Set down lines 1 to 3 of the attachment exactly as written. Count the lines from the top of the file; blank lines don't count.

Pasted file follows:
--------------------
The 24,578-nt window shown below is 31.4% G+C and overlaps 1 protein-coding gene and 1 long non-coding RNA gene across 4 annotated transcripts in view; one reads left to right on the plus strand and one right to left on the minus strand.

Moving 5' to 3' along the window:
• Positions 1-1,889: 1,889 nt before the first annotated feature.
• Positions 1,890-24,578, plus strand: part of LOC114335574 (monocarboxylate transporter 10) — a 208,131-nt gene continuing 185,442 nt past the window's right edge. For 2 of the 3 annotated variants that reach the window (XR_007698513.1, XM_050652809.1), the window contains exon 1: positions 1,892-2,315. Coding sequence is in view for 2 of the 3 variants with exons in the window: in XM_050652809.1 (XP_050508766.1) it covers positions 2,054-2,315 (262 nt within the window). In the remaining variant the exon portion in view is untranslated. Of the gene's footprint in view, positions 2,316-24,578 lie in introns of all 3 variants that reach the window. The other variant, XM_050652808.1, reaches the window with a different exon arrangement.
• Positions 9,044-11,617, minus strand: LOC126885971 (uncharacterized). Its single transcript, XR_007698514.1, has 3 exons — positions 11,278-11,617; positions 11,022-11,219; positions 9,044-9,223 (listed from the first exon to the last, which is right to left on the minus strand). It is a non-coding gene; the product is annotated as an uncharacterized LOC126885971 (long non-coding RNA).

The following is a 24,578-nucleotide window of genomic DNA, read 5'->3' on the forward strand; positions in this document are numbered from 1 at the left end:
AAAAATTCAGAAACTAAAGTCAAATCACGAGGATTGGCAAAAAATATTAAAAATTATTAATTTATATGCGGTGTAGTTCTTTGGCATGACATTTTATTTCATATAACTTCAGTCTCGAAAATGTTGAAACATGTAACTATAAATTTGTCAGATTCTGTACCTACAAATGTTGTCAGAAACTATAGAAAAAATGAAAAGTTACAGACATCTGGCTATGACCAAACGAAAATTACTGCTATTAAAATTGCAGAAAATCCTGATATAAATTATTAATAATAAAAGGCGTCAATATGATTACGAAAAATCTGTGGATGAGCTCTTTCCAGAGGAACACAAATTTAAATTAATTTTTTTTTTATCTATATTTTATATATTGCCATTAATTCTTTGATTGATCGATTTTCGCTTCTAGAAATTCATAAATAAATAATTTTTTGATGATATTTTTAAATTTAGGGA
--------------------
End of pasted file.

The 24,578-nt window shown below is 31.4% G+C and overlaps 1 protein-coding gene and 1 long non-coding RNA gene across 4 annotated transcripts in view; one reads left to right on the plus strand and one right to left on the minus strand.

Moving 5' to 3' along the window:
• Positions 1-1,889: 1,889 nt before the first annotated feature.